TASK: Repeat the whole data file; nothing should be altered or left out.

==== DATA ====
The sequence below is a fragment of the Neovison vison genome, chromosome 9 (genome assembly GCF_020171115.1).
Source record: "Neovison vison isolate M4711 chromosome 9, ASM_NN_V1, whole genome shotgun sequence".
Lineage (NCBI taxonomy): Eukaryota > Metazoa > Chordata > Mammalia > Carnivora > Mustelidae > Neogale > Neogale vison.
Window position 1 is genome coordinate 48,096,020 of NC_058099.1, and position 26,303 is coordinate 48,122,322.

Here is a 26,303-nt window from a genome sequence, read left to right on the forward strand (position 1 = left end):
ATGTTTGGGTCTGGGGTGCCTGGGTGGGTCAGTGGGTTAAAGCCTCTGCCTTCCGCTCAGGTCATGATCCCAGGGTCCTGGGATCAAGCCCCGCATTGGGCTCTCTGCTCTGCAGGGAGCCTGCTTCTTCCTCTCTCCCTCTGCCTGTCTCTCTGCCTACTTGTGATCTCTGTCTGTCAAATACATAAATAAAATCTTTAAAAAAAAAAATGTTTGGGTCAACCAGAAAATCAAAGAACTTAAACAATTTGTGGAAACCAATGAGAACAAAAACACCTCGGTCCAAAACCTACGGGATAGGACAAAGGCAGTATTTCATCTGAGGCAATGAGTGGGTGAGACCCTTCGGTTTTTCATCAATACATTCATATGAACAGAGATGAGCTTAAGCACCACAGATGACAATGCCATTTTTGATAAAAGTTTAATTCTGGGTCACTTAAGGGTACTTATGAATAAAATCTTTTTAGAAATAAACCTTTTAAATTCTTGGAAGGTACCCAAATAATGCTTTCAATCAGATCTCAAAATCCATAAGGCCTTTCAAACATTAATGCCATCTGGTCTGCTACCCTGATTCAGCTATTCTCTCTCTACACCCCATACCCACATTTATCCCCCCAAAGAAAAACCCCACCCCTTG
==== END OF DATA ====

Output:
The sequence below is a fragment of the Neovison vison genome, chromosome 9 (genome assembly GCF_020171115.1).
Source record: "Neovison vison isolate M4711 chromosome 9, ASM_NN_V1, whole genome shotgun sequence".
Lineage (NCBI taxonomy): Eukaryota > Metazoa > Chordata > Mammalia > Carnivora > Mustelidae > Neogale > Neogale vison.
Window position 1 is genome coordinate 48,096,020 of NC_058099.1, and position 26,303 is coordinate 48,122,322.

Here is a 26,303-nt window from a genome sequence, read left to right on the forward strand (position 1 = left end):
ATGTTTGGGTCTGGGGTGCCTGGGTGGGTCAGTGGGTTAAAGCCTCTGCCTTCCGCTCAGGTCATGATCCCAGGGTCCTGGGATCAAGCCCCGCATTGGGCTCTCTGCTCTGCAGGGAGCCTGCTTCTTCCTCTCTCCCTCTGCCTGTCTCTCTGCCTACTTGTGATCTCTGTCTGTCAAATACATAAATAAAATCTTTAAAAAAAAAAATGTTTGGGTCAACCAGAAAATCAAAGAACTTAAACAATTTGTGGAAACCAATGAGAACAAAAACACCTCGGTCCAAAACCTACGGGATAGGACAAAGGCAGTATTTCATCTGAGGCAATGAGTGGGTGAGACCCTTCGGTTTTTCATCAATACATTCATATGAACAGAGATGAGCTTAAGCACCACAGATGACAATGCCATTTTTGATAAAAGTTTAATTCTGGGTCACTTAAGGGTACTTATGAATAAAATCTTTTTAGAAATAAACCTTTTAAATTCTTGGAAGGTACCCAAATAATGCTTTCAATCAGATCTCAAAATCCATAAGGCCTTTCAAACATTAATGCCATCTGGTCTGCTACCCTGATTCAGCTATTCTCTCTCTACACCCCATACCCACATTTATCCCCCCAAAGAAAAACCCCACCCCTTG